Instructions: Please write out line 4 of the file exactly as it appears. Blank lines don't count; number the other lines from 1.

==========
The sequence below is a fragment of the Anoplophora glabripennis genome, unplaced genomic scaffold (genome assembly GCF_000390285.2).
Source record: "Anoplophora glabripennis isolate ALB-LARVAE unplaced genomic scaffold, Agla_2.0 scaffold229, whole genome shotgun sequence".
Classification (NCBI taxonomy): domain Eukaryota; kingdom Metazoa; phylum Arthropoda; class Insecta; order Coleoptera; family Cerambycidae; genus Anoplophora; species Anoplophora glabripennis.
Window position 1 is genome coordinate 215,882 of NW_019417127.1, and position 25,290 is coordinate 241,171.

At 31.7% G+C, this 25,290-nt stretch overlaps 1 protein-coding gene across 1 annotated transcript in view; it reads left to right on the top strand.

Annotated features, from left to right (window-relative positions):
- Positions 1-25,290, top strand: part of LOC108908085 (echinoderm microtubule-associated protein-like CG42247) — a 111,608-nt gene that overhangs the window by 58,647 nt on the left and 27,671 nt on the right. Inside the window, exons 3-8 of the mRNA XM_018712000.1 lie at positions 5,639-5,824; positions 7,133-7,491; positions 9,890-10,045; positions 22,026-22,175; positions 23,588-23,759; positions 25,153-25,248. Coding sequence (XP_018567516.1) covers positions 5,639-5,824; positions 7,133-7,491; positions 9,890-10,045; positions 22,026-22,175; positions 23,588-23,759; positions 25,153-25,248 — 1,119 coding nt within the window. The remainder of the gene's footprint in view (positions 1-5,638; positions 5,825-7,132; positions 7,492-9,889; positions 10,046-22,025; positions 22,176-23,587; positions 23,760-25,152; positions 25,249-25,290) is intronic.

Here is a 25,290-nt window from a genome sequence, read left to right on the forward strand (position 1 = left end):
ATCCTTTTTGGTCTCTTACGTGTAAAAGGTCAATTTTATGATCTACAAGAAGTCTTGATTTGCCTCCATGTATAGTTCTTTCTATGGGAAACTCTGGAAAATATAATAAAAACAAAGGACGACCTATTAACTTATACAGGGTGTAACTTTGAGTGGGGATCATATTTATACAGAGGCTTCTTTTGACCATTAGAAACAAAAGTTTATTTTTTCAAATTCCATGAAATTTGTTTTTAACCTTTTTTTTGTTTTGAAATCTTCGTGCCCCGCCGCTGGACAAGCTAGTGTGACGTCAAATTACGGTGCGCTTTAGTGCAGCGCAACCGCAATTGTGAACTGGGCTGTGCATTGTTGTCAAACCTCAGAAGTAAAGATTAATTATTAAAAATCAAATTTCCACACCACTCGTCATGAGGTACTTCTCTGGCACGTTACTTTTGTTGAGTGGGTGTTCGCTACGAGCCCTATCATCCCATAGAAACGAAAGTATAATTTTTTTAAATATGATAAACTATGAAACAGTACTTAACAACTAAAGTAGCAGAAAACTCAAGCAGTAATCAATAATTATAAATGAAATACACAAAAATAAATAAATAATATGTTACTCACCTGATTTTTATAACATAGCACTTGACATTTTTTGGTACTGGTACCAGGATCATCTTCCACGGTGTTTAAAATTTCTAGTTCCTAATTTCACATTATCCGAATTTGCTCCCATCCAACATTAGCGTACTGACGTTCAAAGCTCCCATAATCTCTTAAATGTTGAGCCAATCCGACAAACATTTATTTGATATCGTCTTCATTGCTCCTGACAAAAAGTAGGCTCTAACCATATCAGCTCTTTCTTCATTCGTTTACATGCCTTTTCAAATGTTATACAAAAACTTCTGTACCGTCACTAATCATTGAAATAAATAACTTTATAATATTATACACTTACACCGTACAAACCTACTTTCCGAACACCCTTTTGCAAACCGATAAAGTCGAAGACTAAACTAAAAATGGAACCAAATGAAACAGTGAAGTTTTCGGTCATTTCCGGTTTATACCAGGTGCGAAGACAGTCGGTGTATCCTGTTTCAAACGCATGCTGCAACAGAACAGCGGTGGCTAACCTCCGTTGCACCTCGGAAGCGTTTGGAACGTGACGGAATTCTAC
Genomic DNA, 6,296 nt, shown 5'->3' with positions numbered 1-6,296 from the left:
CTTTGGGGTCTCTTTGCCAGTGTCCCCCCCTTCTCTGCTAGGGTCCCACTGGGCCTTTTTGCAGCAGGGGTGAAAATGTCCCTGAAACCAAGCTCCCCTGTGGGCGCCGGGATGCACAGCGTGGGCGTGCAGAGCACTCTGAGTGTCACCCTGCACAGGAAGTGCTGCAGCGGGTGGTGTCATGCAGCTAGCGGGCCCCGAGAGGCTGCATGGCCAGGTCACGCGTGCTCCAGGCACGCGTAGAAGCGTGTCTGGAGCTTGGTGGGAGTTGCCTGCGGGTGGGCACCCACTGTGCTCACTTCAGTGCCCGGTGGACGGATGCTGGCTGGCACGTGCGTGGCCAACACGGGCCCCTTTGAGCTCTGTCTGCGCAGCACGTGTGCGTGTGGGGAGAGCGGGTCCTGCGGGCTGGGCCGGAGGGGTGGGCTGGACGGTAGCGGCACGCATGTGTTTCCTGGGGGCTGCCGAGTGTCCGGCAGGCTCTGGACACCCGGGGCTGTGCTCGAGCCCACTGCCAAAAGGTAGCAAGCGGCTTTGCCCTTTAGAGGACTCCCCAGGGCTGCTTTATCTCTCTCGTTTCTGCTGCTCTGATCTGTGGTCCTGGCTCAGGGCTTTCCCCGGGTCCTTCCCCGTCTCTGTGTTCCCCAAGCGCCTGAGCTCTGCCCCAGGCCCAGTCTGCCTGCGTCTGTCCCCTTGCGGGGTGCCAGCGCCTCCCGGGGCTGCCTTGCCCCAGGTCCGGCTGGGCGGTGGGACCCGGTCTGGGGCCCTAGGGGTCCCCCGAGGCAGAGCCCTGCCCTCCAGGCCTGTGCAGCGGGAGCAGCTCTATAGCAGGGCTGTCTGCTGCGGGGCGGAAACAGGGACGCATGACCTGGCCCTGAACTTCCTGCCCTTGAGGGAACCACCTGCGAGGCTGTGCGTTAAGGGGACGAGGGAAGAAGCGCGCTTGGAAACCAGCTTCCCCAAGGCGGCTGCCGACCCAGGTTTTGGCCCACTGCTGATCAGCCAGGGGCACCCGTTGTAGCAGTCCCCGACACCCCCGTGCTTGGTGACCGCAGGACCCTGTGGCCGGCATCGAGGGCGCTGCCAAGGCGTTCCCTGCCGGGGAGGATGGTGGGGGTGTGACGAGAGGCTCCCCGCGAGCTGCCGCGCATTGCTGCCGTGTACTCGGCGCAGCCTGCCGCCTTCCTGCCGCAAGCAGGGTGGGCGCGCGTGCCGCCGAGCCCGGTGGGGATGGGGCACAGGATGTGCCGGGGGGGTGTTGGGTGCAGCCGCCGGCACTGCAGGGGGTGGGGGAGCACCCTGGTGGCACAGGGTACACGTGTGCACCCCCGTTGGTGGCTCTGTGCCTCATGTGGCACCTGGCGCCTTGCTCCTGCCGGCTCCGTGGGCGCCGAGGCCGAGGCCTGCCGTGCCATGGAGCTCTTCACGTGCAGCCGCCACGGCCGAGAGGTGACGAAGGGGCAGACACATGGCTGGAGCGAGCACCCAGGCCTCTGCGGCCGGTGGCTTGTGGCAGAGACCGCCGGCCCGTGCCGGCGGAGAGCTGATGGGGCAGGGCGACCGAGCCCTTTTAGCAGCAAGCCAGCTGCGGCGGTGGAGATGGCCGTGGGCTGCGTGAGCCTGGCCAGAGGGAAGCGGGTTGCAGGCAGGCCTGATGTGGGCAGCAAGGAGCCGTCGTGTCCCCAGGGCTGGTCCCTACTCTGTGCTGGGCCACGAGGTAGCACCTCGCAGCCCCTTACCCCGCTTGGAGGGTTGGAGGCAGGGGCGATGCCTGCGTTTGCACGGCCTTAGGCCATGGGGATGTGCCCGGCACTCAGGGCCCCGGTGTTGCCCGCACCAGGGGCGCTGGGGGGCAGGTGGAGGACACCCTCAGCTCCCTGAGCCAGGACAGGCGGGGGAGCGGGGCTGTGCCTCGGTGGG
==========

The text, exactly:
Window position 1 is genome coordinate 215,882 of NW_019417127.1, and position 25,290 is coordinate 241,171.